I marked out on the old boards all of the connections and the direction they were installed. I then checked the web and found designs for power supplies that were similar and used those as a template for my circuit boards. I did have several schematic and pc board programs but the work was already done for me so I just made the changes I needed in paint and made a few copies to see how they would fit in the supply.
Once I was done sizing, the above is what I ended up with. I etched the boards and drilled the holes and test mounted everything in the supply.
As you can see, the new snap in caps are scrawny compared to the old ones. You can see the cap covers on the transformer which will be hot glued over the new caps so it looks right from outside. BTW, I heeded a warning from Sandy and loosened the bleeders so manipulating the supply wouldn't damage them.
Here is a shot of the bottom, this shows the equalizing resistors (Harbach electronics 10 for 5 bucks shipped) They are metal film types and work great. Its now ready to try out.. Below is a shot with the cap covers placed over the caps to show how it would look. The caps are from Mouser, 8x $3.85 or so from what I remember. (Buy 10 -- it is cheaper)
Above is a picture of the supply in low power with the cap covers placed (but not glued in yet) over the top of the caps. This gives you a general idea of how it will look although they are not positioned correctly over the new caps. You can see about 1700 +/- low power on the plate volts meter. Now that it works, I will remove the boards and clean the chassis and touch up the transformers to spiff things up and then glue the covers on and reinstall everything. I also replaced all of the caps underneath the supply as well. Below are the PC board layouts. The two boards are a 3.75 inch square board and a 7.25 inch x 2 inch rectangular board. I simply printed a dry run with my printer with regular paper and matched them up to the cut PC boards and adjusted the size in printer preferences if its needed. You will see that the patterns I supplied are relatively spot on when you bring up printer preferences showing those exact sizes in the printer box. Once its sized up, I used Printed circuit transfer film called "Press N Peel Blue" available on the web. Use a laser printer to print the pattern on the transfer paper, then iron the transfer paper onto the boards. Any touch ups can be done with a black sharpie pen if needed. Once you are satisfied, etch the boards, scrub them clean and match them up to your old ones for the holes.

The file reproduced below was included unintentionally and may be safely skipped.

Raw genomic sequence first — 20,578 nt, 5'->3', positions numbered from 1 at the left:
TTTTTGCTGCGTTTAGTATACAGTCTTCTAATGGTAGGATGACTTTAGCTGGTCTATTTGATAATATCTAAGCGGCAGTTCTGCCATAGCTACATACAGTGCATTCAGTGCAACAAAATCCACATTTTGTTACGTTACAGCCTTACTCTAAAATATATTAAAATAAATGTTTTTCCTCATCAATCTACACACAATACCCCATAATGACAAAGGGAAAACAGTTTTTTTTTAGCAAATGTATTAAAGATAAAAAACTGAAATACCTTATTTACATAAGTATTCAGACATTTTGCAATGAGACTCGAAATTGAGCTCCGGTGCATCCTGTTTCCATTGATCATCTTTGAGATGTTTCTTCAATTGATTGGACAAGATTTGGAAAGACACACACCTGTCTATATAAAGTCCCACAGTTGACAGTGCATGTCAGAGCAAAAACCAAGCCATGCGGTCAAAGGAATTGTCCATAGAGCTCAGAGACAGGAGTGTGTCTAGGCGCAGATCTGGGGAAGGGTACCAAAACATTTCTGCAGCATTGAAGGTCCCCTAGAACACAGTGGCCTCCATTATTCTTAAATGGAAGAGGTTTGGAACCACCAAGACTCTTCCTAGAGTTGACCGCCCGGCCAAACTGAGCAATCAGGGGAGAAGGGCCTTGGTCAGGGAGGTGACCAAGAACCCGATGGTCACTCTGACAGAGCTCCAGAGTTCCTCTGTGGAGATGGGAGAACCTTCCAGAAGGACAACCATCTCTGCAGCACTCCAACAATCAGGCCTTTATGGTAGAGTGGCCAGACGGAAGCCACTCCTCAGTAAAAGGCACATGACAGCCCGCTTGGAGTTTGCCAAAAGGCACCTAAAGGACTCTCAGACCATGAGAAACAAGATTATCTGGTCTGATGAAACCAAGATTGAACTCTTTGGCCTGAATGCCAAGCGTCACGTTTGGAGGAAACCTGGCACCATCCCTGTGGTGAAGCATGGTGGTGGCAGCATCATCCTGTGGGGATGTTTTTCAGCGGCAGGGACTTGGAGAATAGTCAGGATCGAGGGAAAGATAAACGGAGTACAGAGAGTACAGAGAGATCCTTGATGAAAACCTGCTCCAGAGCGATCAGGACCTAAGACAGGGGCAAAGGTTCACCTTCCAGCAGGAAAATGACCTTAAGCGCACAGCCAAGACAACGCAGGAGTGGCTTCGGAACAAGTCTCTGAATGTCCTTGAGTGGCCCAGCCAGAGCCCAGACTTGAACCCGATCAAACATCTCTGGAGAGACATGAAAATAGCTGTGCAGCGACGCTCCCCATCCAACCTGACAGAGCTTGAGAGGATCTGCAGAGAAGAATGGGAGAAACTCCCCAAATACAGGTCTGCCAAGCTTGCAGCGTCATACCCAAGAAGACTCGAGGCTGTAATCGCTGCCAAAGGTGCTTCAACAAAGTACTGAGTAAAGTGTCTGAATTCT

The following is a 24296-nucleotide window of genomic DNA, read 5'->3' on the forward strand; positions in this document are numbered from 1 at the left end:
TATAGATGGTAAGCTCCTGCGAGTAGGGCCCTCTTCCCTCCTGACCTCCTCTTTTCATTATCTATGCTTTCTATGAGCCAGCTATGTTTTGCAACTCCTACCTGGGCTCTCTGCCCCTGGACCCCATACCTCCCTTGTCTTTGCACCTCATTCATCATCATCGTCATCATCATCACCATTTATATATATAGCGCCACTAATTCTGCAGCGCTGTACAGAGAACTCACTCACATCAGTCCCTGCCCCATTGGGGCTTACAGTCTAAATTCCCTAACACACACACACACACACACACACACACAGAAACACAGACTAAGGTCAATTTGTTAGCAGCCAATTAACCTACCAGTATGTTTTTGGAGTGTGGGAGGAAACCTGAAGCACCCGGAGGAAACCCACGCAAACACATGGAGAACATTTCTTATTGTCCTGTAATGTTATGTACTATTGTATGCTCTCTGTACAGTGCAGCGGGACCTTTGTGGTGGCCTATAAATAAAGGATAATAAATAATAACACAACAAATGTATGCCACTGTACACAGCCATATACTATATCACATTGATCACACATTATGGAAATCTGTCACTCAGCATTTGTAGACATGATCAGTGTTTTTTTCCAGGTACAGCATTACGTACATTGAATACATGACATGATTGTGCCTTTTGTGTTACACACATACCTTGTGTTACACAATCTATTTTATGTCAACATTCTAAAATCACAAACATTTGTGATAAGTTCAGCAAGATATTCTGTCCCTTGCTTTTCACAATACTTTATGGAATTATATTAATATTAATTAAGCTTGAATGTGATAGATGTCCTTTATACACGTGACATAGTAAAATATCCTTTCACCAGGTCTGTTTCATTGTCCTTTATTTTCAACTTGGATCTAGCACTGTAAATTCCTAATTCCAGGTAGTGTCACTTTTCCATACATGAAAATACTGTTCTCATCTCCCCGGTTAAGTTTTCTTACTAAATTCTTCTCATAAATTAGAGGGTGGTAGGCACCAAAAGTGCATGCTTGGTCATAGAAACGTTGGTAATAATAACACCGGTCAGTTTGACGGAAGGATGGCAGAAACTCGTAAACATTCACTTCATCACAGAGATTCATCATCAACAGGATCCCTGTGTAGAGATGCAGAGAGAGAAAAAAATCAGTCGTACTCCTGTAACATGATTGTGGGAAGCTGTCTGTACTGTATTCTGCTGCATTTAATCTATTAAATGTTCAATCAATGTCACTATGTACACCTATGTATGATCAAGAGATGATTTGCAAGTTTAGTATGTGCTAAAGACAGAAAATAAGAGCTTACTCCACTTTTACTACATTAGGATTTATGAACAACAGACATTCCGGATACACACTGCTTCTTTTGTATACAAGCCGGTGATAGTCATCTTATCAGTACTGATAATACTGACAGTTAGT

cap board2x7inchApsREVFINALc template
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This page last updated 25 Jan 2017